I too am looking for a full-time position as a Patent Agent and since passing the patent bar exam in mid-july 2012 I have been looking for a position in this very grueling economy and I keep getting back the standard response from HR "You have extraordinary credentials but we cant offer you an interview at this moment". What does it really take to get ones career jump-started in intellectual property ? I have a masters from Denmark and have 8 years of progressive experience from industry. I am fluent in Danish, English, Turkish and proficient in French. I would gladly enhance my background and education level by either going to law school part-time in the evening if I can just land that first job and be allowed to get the experience. I do not want to finance further education myself. I have drafted and filed one patent application for a product I developed as a research scientist. At the moment I am working with multiple recruiters on Linkedin spread around the country and I am willing to relocate anywhere given the it is the right opportunity. I have had one phone interview with Landon but did not get the position as I think I was overqualified. Besides it was a patent analyst position and I want to pursue a career as patent agent where I can learn about new technologies and draft applications. I know one way to get experience is to become an examiner first but in my case that is not possible as I am not US citizen but am a greencard holder. I live in New York . Any ideas, contacts or information are welcome.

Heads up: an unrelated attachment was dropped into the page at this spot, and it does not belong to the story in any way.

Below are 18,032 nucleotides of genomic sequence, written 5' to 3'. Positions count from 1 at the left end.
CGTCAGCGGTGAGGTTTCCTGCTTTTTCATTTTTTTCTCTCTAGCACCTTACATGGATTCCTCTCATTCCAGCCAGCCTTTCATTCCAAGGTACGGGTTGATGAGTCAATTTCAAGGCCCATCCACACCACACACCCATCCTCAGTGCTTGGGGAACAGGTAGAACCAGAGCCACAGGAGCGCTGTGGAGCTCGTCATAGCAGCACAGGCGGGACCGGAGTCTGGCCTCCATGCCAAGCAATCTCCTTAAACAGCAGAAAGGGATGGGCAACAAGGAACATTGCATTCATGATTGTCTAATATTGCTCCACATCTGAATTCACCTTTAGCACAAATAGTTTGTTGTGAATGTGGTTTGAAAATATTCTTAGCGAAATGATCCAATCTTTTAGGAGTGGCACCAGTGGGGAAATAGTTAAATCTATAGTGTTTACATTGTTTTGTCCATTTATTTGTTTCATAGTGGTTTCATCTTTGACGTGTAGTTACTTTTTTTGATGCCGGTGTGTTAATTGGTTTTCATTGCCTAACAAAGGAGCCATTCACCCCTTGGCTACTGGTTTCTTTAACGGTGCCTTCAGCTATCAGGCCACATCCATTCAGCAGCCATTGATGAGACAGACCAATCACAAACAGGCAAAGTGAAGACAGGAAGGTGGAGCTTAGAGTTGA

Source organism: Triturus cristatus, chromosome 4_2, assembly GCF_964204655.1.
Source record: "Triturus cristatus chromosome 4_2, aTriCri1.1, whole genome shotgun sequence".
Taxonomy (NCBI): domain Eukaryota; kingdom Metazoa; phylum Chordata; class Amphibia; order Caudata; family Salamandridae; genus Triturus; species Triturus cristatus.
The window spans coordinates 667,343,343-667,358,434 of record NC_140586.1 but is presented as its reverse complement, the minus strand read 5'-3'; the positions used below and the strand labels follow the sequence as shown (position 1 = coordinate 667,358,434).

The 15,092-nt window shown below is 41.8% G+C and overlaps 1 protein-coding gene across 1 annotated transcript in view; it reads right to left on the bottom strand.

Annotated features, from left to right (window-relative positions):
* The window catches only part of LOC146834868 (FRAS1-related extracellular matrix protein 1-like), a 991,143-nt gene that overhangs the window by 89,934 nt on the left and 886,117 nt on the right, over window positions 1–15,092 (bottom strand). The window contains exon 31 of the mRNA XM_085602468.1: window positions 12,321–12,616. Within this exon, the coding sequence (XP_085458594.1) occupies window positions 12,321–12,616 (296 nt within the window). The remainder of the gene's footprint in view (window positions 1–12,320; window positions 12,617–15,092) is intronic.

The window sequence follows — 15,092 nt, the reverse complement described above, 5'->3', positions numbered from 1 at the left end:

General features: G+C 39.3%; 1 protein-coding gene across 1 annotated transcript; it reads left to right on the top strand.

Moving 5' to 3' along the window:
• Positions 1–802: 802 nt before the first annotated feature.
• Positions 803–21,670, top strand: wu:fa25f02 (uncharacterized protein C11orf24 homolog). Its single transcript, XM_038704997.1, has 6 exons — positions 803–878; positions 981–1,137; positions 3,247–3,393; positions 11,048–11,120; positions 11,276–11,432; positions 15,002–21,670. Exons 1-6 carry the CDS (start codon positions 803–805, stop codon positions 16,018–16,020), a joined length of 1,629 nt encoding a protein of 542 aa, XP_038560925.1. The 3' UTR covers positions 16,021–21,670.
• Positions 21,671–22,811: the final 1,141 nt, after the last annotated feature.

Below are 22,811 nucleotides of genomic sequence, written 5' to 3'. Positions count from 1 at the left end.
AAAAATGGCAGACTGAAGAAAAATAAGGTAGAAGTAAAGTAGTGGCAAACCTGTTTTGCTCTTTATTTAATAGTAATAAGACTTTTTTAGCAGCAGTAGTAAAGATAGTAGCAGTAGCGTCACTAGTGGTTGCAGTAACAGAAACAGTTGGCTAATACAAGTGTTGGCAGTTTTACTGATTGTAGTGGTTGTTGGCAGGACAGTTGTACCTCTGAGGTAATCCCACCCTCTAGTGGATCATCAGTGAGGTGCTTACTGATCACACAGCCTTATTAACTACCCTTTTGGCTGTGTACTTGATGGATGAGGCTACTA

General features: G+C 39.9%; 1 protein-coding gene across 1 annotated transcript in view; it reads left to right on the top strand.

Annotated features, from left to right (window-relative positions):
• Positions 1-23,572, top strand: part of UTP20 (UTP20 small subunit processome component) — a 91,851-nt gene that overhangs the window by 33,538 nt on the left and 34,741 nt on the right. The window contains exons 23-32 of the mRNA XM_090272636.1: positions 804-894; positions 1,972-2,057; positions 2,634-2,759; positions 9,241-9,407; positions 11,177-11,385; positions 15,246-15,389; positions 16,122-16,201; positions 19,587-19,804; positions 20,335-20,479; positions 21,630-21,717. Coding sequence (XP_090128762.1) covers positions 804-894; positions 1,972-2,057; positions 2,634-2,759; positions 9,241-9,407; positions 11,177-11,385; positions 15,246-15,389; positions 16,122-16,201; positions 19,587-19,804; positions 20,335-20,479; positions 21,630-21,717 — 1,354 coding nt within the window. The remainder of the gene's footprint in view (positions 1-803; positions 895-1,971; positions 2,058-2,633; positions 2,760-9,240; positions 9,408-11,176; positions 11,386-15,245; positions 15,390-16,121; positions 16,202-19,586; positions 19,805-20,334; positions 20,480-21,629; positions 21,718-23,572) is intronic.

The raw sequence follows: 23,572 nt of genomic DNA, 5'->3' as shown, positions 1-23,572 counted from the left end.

Best regards the optimist.


2012-11-08 15:58:58
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Patent Practitioner

Joined: 2011-12-24 18:23:00
Posts: 104
My advice, which is to stop looking at firms at to start focusing the job search on in-house positions, is informed only by my educated guess as to what's going on on the other side.

As I have come to understand the situation:

With the exception of IP boutiques (which, notably, are on the decline), law firms see IP prosecution practice as insufficiently profitable, with margins too low to justify the overhead of offices and salaries and printers for patent agents and prosecution patent attorneys.